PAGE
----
feeding frenzy

Yup, the kid loves to eat. Considering what a voracious appetite she’s had since day one, I probably shouldn’t be surprised that solid foods have been a pretty easy new addition to Natalie’s routine. She’s balked at new foods a couple of times (usually the first one or two spoonfuls of a new vegetable will be make her cringe, mostly from confusion, I think), but then she’s on to her typical baby-bird behavior and can hardly get one mouthful swallowed before impatiently opening wide for the next. We have to remind ourselves to slooooow down when we feed her because she would truly gobble up every last morsel at hot-dog-eating-contest speed if we allowed it. Maybe she has a future in competitive eating, who knows.

I’ve gotten lots of questions about what things Natalie is eating, how we pick the foods for her to try, and what we think of the MYO baby food route. I figured a little (ha!) post on all those fascinating food facts was in order, so hopefully this is mildly interesting reading material.

So far, Natalie has eaten (and come to love): carrots, avocado, apples, bananas, pears, and sweet potatoes, in addition to her usual rice cereal. We’ve been very by-the-book in the foods we’ve tried, and have waited the requisite 3 days between foods to make sure she doesn’t show any sign of allergy before introducing anything new. I really like the baby puree cookbook that has been my most constant baby-food-preparation guide thus far, and would definitely recommend it to other parents who would like to make their own baby food but don’t know where to start. It’s organized by baby age, so you can just follow along through it and add foods that are appropriate for your baby’s developing digestive system as you go. Much of it is common sense, but my hyper-organized (and also paranoid) personality really likes having a guide in place to help me as I go.

I have felt pretty strongly about making her food ourselves as much as possible, partly for convenience (why add an extra grocery store aisle to our shopping trip when we can just cook up & mash what we’re already buying?), and partly for health reasons. As much as possible, I want our family to eat fresh, local, organic produce–I want to know where my food comes from, and limit the amount of preservative material that we consume. That principle applies especially to Natalie, who will only be under my nutritional control for a relatively short period of her life–I want to make that period as healthful as possible.

I know the idea of making your own baby food can sound all fancy-schmancy, but it’s actually pretty super easy. I’m sure we’ll be buying some of the pre-canned baby food when we’re on the go, or don’t have the time to make a specific food we’d like her to try, but for now I have found it pretty simple to set aside an extra half hour on a couple of nights a week and get her food together for the following few days. Some of the food (like banana and avocado) is on the extra-easy end of the spectrum and simply requires peeling and mashing. Everything else has just taken 5 – 20 minutes of steaming or boiling, and then gets ground up in the little hand-crank foodmill that I bought a while back. The majority of her foods can be frozen for several weeks for us to thaw and feed her as needed, and others can be refrigerated for a few days, so we always have a stockpile ready to go. I took a cue from Melissa over at Dear Baby and bought some little tupperware containers and dry erase markers to label Natalie’s foods with type and date, so it’s just a matter of scooping out a serving of what we need and either heating, stirring with Natalie’s cereal, or serving up as is. Easy-peasy.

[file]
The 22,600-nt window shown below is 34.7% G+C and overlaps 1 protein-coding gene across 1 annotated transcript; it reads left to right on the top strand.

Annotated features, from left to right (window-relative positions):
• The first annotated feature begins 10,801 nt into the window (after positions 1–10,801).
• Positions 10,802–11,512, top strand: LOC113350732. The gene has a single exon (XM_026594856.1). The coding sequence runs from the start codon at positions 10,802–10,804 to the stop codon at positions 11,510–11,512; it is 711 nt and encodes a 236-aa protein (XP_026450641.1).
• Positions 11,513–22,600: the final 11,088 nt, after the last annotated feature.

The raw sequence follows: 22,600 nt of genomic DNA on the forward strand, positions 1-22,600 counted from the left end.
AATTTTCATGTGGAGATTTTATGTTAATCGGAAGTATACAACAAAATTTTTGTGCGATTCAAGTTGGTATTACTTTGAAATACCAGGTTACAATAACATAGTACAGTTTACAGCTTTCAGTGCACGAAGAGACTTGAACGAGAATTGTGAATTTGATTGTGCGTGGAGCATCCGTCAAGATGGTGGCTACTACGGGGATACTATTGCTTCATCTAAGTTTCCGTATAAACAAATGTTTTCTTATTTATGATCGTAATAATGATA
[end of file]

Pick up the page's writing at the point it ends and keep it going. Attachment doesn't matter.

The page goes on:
As much as possible I try to mix all of her foods (at least the first time she tries them) with a little breastmilk to make them super smooth and to offer a little comforting familiar taste. When we see the pediatrician on Monday we’re going to inquire about adding some seasonings to her food (aside from salt and sugar, which are big no-no’s at this point), because I’d love to add a bit of cinnamon or cumin or dill to her food and expand her palate a bit.

I’d love to know what foods any of you loved as babies, or what things your own babies or friends’ babies have enjoyed the most. I’m thinking that Natalie is going to be the “eat anything” type, at least while she’s little (she takes after her mama on that one–apparently I earned great disdain from my sister as a baby when I would stoop so low as to gobble up mashed squash with great delight), so any suggestions about we should add to her diet would be appreciated!

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3 thoughts on “feeding frenzy

  1. The woman I nannied for this summer used to make babyfood in her food processor. And she had certain ice cube trays she would freeze the food in. She would then pop them out of the trays, and keep them in freezer bags–which allowed her to keep the food longer. And made serving sizes super easy!

  2. butternut squash is also pretty easy to make as a puree. I cook it when I cook the sweet potatoes since they can both be cooked at 400 for about 40-45 min. All you have to do is half it and scrap out the seeds. You then put about an inch of water in a baking dish. Place flesh side down. Once it is done it is usually pretty mushy so it doesn't take much to puree it up. Also the ice cube tray is a great idea. I used that will Luke…just make sure you label the bag with food and date so you know what it is and what to use first. Enjoy.

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